In the opening round of negotiations for the 308-acre Dorothea Dix property, Raleigh leaders have offered to buy the former psychiatric hospital campus from the state for $38 million, city officials said Wednesday.
The proposal would allow the state to lease back a 40-acre section of the property to house offices for the Department of Health and Human Services. The state would get that section – around the McBryde Building at the center of the campus – for $1 a year for the next 15 years, according to the city’s offer, and the state would pay for environmental clean-up costs.
The proposed sale price is in line with the city’s recent appraisal of the land, which came in at $37.45 million. Raleigh wants the land for a “destination park” that’s been a major goal of Mayor Nancy McFarlane.
“We thought this was a good way for all of this to move forward,” McFarlane said of the offer, which is dated March 24. “Really it’s about continuing the conversation.”
Digital Access for only $0.99
For the most comprehensive local coverage, subscribe today.
Bill Peaslee, an attorney for the state Department of Administration, said no decision has been made on Raleigh’s offer.
“The city’s proposal is being given thoughtful deliberation as the state balances the desire for a city park and the state’s fiduciary duty to its citizens,” Peaslee said, adding that he doesn’t know when the city will get a response. “It should be forthcoming fairly soon, I would think.”
Gov. Pat McCrory’s administration could seek a higher price. Appraisers working for the state pegged the property value at $66 million this year, though that was considerably less than the 2011 state appraisal of $84 million that Republicans legislators cited last year as the land’s fair market value.
The legislators sought to revoke a lease signed in December 2012 by outgoing Gov. Bev Perdue, which called for Raleigh to pay $500,000 a year, plus 1.5 percent annual increases, totaling $68 million over 75 years. McCrory brokered a “standstill agreement” last summer with the city to allow time to craft a new deal.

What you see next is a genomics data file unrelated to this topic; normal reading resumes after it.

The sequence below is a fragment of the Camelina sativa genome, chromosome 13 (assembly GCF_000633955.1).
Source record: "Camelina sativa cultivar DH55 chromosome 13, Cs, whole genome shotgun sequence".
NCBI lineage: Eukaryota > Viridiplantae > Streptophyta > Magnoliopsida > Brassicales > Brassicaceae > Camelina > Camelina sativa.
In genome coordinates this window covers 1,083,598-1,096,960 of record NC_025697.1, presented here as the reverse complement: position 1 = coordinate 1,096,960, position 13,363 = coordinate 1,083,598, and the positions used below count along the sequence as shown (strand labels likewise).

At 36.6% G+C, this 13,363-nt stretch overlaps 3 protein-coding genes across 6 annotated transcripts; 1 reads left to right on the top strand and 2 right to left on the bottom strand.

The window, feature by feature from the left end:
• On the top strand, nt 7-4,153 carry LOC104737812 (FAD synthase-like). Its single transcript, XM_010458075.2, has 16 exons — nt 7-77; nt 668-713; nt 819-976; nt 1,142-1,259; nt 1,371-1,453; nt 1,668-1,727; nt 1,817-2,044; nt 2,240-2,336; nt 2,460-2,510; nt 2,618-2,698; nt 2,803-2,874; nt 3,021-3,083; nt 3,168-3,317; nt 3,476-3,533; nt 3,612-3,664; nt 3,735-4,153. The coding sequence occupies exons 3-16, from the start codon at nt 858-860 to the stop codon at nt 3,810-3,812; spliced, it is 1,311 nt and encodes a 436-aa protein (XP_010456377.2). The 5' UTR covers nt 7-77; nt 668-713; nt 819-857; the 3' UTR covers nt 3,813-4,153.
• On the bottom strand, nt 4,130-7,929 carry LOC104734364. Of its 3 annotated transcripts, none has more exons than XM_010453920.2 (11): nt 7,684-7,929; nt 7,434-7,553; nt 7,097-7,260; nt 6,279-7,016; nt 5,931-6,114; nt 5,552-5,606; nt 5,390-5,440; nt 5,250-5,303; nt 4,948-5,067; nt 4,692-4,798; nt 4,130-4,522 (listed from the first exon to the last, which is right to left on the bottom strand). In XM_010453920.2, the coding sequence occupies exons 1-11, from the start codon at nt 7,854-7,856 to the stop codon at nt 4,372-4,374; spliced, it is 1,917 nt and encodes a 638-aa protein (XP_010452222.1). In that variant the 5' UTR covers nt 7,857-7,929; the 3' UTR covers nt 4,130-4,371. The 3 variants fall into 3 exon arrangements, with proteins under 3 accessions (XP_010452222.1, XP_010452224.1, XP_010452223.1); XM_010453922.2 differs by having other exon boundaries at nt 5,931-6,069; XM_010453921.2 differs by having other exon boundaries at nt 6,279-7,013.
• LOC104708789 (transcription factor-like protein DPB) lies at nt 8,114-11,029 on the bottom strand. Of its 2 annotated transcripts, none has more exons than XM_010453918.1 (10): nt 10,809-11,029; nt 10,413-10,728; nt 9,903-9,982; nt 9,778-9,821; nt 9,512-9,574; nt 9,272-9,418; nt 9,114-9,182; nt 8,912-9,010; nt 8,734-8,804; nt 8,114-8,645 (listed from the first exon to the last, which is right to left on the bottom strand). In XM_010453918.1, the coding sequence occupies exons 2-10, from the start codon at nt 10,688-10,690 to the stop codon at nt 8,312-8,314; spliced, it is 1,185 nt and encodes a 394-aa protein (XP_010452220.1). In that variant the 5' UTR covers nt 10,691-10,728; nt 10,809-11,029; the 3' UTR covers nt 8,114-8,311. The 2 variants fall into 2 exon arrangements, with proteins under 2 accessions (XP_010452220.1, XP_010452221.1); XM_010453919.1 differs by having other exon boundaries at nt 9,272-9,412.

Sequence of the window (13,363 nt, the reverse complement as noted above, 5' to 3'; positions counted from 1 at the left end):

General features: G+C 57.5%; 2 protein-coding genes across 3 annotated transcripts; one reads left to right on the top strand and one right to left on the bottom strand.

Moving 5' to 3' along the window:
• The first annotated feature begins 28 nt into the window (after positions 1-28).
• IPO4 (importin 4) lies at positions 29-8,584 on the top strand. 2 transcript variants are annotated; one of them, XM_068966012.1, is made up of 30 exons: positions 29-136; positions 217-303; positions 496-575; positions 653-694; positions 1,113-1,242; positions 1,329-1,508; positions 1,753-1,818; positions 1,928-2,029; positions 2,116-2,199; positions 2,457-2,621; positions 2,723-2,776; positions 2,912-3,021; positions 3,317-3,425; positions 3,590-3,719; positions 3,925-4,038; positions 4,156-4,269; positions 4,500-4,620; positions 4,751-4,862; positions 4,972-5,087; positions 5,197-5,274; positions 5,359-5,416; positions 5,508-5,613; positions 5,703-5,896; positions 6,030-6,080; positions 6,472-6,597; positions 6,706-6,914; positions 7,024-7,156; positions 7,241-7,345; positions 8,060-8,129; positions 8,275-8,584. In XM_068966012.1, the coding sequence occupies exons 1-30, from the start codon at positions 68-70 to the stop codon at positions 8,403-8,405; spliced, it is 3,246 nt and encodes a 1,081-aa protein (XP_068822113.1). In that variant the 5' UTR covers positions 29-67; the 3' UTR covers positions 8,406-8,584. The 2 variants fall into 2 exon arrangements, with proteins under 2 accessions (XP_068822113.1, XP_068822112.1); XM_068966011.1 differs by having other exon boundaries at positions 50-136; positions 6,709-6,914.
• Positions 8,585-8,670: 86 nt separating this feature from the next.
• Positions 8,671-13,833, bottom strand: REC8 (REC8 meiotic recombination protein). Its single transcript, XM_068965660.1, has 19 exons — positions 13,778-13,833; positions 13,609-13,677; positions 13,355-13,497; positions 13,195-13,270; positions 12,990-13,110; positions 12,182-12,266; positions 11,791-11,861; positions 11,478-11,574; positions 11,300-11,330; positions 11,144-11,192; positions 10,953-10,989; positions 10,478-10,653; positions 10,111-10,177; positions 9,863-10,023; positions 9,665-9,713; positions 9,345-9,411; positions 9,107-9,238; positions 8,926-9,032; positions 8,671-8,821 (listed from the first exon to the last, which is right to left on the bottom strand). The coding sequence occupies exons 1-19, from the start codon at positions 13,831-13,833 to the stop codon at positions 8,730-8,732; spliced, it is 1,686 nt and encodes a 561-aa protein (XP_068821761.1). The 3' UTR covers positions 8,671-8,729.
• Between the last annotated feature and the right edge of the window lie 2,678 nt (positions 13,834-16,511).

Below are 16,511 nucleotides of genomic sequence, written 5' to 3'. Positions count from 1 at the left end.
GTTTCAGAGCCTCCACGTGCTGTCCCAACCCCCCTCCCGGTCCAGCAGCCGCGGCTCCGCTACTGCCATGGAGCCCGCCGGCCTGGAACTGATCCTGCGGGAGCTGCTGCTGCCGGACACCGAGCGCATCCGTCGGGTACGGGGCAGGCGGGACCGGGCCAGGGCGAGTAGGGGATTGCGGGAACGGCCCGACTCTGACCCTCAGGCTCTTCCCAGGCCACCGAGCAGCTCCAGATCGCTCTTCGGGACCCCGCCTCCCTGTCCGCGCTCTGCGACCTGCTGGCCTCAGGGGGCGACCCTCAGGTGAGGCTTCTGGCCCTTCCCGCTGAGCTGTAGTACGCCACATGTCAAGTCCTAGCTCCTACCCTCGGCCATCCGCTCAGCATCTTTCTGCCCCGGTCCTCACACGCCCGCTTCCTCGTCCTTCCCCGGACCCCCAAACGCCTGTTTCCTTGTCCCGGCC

Sen. Ralph Hise, a Mitchell County Republican who co-sponsored the bill to revoke the lease, said Wednesday that the new agreement should reflect the appraised value. He wants proceeds from the sale to go to mental health services.
“The property was given to the state with the intent that it would be used for mental health, and I don’t think we would want to shortchange mental health by taking a lower value,” he said.
In their offer, city officials argue that because the state would save money on rented office space, the deal would be worth $44.3 million to state government. The state wouldn’t, however, keep all of its current office buildings spread across the Dix campus.
McCrory administration officials have said that they’d like to permanently keep up to 60 acres for the Department of Health and Human Services. But the city’s offer says that “the state is open to relocating some or all of DHHS off the Dorothea Dix property while using the renovated offices in the McBryde Building in the near future.”
The offer also calls for the state to handle environmental cleanup, which is estimated to cost between $10.99 million and $22.68 million.
An environmental study identified petroleum contamination in groundwater near the hospital’s former garage, as well as contaminants that seeped underground from sites that once housed piles of coal. Tests also revealed high levels of mercury vapor in several parts of the McBryde Building, and multiple buildings contain asbestos.
Hise said that having the state handle cleanup could devalue the sale. “I think it puts a whole new shade on the agreement,” he said.
The letter making the offer, dated March 24 and signed by city attorney Tom McCormick, requested a response by noon Monday – two days before the city made the offer public.
“I have no idea” whether McCrory will agree to the terms, McCormick said.